Singing is the act of producing musical sounds with the voice, and augments regular speech by the use of tonality, rhythm, the use of sustained tones and a variety of vocal techniques. A person who sings is called a singer or vocalist. Singers perform music (arias, recitatives, songs, etc.) that can be sung without accompaniment or with accompaniment by musical instruments.
Singing is often done in a group of other musicians, such as in a choir of singers with different voice ranges, or in an ensemble with instrumentalists, such as a rock group or baroque ensemble. Singers may also perform as soloist with accompaniment from a piano (as in art song and in some jazz styles) or with a symphony orchestra or big band. There are a range of different singing styles, including art music styles such as opera and Chinese opera, religious music styles such as Gospel, traditional music styles, world music, jazz, blues and popular music styles such as pop and rock.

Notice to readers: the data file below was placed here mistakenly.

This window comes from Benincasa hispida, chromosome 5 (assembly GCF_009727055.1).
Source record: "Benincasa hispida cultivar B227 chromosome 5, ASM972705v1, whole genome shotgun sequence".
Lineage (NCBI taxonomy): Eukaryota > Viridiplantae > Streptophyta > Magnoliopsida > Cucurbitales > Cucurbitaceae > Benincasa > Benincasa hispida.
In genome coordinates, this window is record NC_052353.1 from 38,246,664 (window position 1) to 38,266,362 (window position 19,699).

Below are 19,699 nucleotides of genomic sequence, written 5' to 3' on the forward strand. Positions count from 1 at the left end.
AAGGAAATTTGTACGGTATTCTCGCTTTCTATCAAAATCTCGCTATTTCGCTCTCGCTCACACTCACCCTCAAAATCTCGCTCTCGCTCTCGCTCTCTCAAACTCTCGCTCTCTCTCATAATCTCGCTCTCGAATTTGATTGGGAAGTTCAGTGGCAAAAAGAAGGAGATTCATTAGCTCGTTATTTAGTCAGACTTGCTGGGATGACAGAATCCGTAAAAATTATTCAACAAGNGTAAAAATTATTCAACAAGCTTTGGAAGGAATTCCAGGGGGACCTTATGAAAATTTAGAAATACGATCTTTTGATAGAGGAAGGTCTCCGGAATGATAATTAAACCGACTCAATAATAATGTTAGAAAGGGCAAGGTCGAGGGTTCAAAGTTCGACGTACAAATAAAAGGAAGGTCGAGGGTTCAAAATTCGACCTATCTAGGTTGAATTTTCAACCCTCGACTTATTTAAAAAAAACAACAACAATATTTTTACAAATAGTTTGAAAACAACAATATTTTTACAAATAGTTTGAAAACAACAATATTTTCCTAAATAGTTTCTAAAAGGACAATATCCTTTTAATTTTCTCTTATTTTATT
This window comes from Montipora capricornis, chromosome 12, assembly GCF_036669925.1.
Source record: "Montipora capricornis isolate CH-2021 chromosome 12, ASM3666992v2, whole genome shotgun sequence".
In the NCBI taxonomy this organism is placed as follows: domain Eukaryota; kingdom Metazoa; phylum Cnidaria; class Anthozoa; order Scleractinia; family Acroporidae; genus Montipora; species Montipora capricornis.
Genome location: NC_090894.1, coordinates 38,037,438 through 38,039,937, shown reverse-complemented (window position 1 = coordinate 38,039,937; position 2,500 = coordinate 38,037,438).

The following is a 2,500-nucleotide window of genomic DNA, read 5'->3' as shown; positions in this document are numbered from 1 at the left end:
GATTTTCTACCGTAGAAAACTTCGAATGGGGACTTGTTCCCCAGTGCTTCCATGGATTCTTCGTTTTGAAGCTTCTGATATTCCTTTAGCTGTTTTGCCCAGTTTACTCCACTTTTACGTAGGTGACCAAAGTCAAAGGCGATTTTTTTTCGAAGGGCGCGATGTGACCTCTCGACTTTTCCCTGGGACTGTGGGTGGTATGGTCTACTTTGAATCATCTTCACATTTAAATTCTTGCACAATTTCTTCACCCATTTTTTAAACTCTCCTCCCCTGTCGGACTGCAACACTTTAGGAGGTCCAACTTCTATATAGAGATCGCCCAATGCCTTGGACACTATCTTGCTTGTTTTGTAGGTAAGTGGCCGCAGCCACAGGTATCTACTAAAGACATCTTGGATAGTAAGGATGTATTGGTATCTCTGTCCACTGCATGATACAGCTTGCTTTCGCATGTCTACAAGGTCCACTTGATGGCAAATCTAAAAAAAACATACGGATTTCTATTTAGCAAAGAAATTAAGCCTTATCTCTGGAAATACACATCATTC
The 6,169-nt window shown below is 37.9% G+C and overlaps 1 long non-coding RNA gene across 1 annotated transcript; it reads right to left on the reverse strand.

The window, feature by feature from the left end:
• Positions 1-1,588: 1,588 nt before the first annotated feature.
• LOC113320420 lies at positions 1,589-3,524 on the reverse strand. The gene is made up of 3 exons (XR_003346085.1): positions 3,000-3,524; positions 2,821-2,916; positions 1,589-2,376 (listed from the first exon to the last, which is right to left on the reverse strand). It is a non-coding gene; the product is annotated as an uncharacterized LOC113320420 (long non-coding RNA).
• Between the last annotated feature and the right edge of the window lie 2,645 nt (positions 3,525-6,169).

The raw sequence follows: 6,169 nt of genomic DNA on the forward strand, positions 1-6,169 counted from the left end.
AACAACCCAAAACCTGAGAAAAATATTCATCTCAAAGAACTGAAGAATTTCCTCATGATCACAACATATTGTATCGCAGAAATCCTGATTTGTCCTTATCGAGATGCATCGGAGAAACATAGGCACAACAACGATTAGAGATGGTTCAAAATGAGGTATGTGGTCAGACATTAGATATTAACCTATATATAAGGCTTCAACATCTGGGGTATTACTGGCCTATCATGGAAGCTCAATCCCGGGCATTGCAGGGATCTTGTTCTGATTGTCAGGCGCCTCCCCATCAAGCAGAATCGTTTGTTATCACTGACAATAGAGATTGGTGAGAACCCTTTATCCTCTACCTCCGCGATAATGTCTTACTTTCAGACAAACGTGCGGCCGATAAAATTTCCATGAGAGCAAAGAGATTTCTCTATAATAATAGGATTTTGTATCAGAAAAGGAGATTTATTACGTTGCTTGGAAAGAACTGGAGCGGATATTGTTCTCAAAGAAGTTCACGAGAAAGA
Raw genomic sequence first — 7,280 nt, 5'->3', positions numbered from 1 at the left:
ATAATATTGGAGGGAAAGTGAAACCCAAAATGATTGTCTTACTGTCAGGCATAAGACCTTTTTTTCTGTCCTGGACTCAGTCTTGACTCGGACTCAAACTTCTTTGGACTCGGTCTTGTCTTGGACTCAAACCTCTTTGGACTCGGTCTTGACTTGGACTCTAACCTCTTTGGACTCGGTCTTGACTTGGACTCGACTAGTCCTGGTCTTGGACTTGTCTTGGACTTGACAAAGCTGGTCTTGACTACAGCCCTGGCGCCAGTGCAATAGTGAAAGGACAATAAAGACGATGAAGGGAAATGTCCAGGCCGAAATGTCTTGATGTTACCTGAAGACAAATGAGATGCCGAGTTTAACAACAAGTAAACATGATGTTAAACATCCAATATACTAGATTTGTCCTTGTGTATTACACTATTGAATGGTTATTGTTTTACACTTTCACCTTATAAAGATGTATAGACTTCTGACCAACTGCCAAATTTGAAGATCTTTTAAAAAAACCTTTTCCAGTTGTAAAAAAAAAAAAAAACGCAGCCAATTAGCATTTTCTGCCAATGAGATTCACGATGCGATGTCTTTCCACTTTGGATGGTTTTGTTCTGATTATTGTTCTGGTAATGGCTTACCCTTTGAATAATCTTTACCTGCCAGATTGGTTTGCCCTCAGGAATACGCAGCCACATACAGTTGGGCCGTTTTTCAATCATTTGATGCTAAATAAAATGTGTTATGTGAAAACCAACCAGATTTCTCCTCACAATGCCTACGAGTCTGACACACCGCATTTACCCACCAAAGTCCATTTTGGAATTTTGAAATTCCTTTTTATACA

Singing can be formal or informal, arranged or improvised. It may be done for religious devotion, as a hobby, as a source of pleasure, comfort, or ritual, as part of music education, or as a profession. Excellence in singing requires time, dedication, instruction, and regular practice.
If practice is done on a regular basis then the sounds can become more clear and strong. Professional singers usually build their careers around one specific musical genre, such as classical or rock, although there are singers with crossover success (singing in more than one genre). They typically take voice training provided by voice teachers or vocal coaches throughout their careers.